Living with Diabetes is hard, affording it is harder.

I was today-years-old when I found out it was World Diabetes Day. November 14th marks the occasion because it’s the birthday of Sir Frederick Banting, who co-discovered insulin with Charles Best in 1922.

World Diabetes Day became an official United Nations Day in 2006, so this is the 13th year for the campaign that aims to raise awareness and promote the importance of taking coordinated and concerted actions to confront diabetes as a critical global health issue.

I was diagnosed with Type-1 Diabetes in August 19, 1993. I’d celebrated my 13th birthday just over a month prior.

That day my mother took my brothers and I to see Michael J Fox’s movie “Life with Mickey.” I watched the film between trips to the bathroom and the concession stand for more soda. Afterwards, my mother knew something was wrong, so she took me to the doctor. One routine blood test later, I was in the hospital.

It was 1 PM that sunny summer afternoon when I was admitted into Baptist Hospital with a blood sugar of 868. I walked in. The doctor said it was a minor miracle I was still conscious.

Three hours later, after my first dose of insulin, my blood sugar dropped to 622.

If I didn’t live in the US, I might not have survived. If I wasn’t diagnosed in the late 20th century, I probably don’t survive.

But I did, and I do. I live a blessed life, married to a wonderful woman and father to two incredible children.

It’s been 26 years and I only found out about WDD because I stumbled across it on Twitter.

I learned that the blue circle logo is the global symbol for diabetes awareness, and it signifies the unity of the global diabetes community in response to the diabetes epidemic.

I’m one of the lucky ones that has never had to worry about where my next insulin shot was coming from or if I was going to run out of blood sugar test strips. I know I’m blessed in part because of my parents’ hard work on my behalf.

But I also know there’s a global insulin crisis and that there are thousands upon thousands of people who can’t say the same thing.

I got a cursory, terrifying glimpse of what life would be like without insurance when, after a recent doctor’s visit, I had forgotten to share with them my updated insurance information.

I received the bill a month later.

$150 for the office visit (which included less than ten minutes of time with the actual endocrinologist.) And $486.41 for the blood work that day. Without insurance, a visit to the doctor’s office that lasted less than 30 minutes total would have cost over $600.

Some of the many supplies required for diabetes management include a glucose meter, lancets, test strips, and syringes.

That’s not counting the cost of the insulins (I take two different types), or the continuous glucose monitor sensors, or the monitor’s transmitters. It doesn’t include the lancets, or pen needles, or blood sugar test strips, or the glucose meter.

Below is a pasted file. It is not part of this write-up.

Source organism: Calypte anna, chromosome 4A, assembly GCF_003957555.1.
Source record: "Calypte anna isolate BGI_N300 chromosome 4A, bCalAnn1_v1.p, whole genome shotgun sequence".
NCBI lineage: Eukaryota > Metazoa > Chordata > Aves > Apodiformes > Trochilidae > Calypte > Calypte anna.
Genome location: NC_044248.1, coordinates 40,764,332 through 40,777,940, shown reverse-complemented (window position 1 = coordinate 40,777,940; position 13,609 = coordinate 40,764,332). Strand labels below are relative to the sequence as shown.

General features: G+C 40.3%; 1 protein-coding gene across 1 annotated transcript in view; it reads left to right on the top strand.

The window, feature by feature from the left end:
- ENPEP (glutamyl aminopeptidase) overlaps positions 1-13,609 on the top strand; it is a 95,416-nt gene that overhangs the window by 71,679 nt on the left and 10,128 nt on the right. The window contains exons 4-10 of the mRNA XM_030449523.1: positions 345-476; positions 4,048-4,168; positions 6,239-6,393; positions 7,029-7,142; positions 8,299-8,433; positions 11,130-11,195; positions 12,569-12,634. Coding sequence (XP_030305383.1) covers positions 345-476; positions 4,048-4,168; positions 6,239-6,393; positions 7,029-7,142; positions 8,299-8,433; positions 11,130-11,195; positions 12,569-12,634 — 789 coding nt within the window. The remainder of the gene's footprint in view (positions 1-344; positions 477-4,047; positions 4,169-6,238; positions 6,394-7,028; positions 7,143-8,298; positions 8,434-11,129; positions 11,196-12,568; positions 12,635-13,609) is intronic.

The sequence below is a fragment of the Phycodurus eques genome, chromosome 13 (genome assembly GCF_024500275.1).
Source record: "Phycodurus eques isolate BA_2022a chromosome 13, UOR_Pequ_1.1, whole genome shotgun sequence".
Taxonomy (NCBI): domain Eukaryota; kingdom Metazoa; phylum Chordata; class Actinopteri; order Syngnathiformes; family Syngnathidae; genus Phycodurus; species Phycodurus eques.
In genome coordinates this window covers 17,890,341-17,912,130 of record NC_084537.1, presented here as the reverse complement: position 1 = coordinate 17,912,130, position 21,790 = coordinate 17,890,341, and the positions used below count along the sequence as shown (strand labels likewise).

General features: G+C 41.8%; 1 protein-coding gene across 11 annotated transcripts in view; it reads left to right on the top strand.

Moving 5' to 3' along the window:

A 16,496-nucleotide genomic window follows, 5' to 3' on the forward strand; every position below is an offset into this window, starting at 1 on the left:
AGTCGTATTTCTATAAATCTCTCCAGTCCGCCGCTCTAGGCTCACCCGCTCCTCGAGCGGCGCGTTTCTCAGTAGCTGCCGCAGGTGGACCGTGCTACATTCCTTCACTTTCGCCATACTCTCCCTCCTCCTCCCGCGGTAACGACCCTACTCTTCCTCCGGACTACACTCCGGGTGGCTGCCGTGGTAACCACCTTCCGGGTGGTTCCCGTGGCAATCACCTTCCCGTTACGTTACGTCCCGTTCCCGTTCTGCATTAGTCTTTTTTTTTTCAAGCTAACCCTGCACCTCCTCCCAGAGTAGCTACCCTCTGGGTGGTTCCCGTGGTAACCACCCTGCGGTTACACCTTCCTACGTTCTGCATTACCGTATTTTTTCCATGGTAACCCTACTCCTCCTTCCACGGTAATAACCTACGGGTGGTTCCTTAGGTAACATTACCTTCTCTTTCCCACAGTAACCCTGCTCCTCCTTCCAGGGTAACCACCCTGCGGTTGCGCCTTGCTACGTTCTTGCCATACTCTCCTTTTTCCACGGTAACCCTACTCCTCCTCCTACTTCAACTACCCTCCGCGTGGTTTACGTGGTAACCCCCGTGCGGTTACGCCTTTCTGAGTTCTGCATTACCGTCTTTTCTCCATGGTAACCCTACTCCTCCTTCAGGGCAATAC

According to a T1International Insulin & Diabetes Supply survey from March of 2016, the out-of-pocket monthly diabetes cost in the US was $360. It’s only gone up since then.

According to the American Diabetes Association (ADA), there are more than seven million diabetics in this country, and around 27% say that affording insulin has impacted their daily life.

According to the CDC, approximately 1.25 million Americans have Type 1 diabetes, and an estimated 40,000 people are diagnosed with Type 1 diabetes each year. By 2050, 5 million people are expected to be diagnosed with Type 1 diabetes.

And the rates for Type-1 Diabetes continue to climb.

Type 1 diabetes is a 24/7 disease that requires constant management. People with T1D continuously balance insulin intake with eating, exercise and other activities. We also measure blood-sugar levels through finger pricks, ideally at least six times a day, or by wearing a continuous glucose monitor.

Even with a strict regimen, people with T1D still experience dangerously high or low blood-glucose levels that can, in extreme cases, be life threatening. Every person with T1D becomes actively involved in managing his or her disease.

Insulin therapy keeps people with T1D alive and can help keep blood-glucose levels within recommended range, it is not a cure, nor does it prevent the possibility of T1D’s serious effects.

Check out T1International’s site fighting for affordable insulin for all.

World Diabetes Day (WDD) was created in 1991 by the International Diabetes Federation and the World Health Organization in response to growing concerns about the escalating health threat posed by diabetes. Check out their site as well.

I’m lucky, and I live my full and happy life knowing that full well. I will continue to manage my condition, and fight for those who are not as lucky as I am.


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